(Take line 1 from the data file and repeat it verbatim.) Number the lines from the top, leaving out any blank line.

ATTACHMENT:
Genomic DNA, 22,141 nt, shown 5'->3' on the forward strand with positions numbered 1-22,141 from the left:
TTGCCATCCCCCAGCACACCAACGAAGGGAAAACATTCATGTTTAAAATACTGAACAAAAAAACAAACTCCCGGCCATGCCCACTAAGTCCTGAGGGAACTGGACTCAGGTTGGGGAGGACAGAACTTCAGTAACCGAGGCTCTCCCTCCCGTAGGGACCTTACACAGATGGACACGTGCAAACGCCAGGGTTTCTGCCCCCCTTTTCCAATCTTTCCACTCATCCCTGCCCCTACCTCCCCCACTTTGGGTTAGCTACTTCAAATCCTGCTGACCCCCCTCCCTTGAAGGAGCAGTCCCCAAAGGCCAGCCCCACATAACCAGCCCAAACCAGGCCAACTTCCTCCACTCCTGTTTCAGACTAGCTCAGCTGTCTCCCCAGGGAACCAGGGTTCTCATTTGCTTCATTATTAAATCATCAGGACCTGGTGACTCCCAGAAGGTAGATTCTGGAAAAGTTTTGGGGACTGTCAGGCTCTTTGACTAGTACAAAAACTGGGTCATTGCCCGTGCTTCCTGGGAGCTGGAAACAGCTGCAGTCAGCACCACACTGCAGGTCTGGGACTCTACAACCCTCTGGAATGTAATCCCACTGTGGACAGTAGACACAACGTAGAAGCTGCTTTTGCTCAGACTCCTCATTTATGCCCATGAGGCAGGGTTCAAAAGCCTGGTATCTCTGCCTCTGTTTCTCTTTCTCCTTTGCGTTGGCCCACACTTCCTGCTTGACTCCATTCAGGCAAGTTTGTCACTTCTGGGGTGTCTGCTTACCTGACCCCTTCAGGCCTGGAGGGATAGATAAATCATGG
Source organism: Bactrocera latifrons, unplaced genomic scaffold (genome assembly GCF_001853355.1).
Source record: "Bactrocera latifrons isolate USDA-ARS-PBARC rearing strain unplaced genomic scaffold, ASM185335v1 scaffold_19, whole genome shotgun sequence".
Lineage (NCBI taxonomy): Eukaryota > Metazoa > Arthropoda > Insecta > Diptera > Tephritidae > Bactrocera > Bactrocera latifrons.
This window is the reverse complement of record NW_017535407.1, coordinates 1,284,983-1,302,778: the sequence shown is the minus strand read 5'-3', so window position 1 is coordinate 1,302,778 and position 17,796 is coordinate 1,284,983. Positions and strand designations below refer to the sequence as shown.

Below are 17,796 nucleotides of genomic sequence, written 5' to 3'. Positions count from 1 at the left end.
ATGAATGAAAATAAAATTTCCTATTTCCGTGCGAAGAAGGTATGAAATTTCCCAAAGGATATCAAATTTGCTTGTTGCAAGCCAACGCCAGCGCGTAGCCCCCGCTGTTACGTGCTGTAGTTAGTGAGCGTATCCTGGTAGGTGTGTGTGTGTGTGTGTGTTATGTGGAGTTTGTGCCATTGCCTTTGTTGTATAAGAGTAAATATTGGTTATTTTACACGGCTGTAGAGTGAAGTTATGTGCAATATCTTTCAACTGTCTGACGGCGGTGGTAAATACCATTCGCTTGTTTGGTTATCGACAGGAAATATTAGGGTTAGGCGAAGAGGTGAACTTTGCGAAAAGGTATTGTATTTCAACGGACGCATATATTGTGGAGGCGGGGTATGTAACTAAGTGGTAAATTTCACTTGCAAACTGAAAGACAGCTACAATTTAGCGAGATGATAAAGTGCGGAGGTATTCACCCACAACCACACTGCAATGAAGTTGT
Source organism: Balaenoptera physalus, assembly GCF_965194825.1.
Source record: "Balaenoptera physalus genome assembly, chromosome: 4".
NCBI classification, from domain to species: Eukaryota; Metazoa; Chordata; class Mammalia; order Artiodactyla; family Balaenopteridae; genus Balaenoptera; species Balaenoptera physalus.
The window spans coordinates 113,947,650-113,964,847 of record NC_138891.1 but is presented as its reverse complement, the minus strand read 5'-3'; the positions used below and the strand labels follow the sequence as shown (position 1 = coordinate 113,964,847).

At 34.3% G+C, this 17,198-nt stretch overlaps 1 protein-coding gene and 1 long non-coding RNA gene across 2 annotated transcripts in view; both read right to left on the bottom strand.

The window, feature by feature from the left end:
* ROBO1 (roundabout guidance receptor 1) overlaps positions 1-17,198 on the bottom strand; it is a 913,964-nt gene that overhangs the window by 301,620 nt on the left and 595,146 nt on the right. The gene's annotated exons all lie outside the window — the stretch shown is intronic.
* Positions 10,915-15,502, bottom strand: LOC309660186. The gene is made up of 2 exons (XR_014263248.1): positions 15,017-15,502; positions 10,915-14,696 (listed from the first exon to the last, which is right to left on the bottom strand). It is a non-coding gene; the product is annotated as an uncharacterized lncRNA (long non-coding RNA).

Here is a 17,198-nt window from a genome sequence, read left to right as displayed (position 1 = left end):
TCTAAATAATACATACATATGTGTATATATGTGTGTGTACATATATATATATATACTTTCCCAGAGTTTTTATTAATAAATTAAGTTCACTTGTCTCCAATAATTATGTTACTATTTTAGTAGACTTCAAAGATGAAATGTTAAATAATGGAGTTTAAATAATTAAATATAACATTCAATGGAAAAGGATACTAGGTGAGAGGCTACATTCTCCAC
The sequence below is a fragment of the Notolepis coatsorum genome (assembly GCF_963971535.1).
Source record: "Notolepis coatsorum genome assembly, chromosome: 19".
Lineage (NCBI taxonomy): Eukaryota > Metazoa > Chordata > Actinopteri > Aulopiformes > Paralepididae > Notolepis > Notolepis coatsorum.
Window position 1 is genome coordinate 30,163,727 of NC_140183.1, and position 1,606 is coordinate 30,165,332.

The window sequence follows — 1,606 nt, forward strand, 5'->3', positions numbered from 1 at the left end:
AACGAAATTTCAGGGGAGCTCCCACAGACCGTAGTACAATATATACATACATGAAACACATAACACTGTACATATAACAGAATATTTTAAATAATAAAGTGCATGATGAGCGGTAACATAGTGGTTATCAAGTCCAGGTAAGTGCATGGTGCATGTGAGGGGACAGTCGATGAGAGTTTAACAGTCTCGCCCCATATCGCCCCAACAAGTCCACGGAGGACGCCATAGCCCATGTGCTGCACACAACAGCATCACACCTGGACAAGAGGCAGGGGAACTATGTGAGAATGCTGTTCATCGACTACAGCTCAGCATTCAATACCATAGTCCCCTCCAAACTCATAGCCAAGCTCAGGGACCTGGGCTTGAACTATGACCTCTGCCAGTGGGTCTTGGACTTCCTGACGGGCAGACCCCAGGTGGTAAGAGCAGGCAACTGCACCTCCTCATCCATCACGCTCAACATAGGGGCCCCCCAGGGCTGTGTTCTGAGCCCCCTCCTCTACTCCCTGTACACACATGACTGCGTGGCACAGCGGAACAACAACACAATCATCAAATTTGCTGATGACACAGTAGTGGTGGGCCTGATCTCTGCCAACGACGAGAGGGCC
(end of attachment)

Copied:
Genomic DNA, 22,141 nt, shown 5'->3' on the forward strand with positions numbered 1-22,141 from the left: